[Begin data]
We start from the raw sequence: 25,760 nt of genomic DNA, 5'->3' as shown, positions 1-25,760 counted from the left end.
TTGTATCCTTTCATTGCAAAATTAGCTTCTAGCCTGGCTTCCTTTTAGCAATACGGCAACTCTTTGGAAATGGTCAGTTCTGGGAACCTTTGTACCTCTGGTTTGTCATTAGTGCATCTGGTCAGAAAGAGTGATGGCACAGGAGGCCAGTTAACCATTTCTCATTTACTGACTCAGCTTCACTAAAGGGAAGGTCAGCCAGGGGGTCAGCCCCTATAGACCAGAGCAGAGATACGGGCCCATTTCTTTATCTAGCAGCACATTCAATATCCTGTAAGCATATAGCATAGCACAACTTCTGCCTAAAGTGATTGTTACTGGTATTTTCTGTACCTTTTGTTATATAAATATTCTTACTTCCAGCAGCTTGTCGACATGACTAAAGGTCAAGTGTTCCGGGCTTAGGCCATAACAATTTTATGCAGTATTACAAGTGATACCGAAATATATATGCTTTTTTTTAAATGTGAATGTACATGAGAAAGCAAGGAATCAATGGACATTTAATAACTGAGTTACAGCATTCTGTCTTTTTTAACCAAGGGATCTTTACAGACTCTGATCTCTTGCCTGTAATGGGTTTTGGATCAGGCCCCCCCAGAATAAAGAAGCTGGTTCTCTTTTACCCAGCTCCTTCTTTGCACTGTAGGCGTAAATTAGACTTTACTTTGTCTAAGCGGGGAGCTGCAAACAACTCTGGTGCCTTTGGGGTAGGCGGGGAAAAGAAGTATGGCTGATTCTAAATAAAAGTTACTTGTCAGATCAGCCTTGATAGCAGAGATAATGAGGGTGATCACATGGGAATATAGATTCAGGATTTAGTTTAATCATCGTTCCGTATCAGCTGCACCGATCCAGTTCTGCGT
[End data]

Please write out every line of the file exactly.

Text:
We start from the raw sequence: 25,760 nt of genomic DNA, 5'->3' as shown, positions 1-25,760 counted from the left end.
TTGTATCCTTTCATTGCAAAATTAGCTTCTAGCCTGGCTTCCTTTTAGCAATACGGCAACTCTTTGGAAATGGTCAGTTCTGGGAACCTTTGTACCTCTGGTTTGTCATTAGTGCATCTGGTCAGAAAGAGTGATGGCACAGGAGGCCAGTTAACCATTTCTCATTTACTGACTCAGCTTCACTAAAGGGAAGGTCAGCCAGGGGGTCAGCCCCTATAGACCAGAGCAGAGATACGGGCCCATTTCTTTATCTAGCAGCACATTCAATATCCTGTAAGCATATAGCATAGCACAACTTCTGCCTAAAGTGATTGTTACTGGTATTTTCTGTACCTTTTGTTATATAAATATTCTTACTTCCAGCAGCTTGTCGACATGACTAAAGGTCAAGTGTTCCGGGCTTAGGCCATAACAATTTTATGCAGTATTACAAGTGATACCGAAATATATATGCTTTTTTTTAAATGTGAATGTACATGAGAAAGCAAGGAATCAATGGACATTTAATAACTGAGTTACAGCATTCTGTCTTTTTTAACCAAGGGATCTTTACAGACTCTGATCTCTTGCCTGTAATGGGTTTTGGATCAGGCCCCCCCAGAATAAAGAAGCTGGTTCTCTTTTACCCAGCTCCTTCTTTGCACTGTAGGCGTAAATTAGACTTTACTTTGTCTAAGCGGGGAGCTGCAAACAACTCTGGTGCCTTTGGGGTAGGCGGGGAAAAGAAGTATGGCTGATTCTAAATAAAAGTTACTTGTCAGATCAGCCTTGATAGCAGAGATAATGAGGGTGATCACATGGGAATATAGATTCAGGATTTAGTTTAATCATCGTTCCGTATCAGCTGCACCGATCCAGTTCTGCGT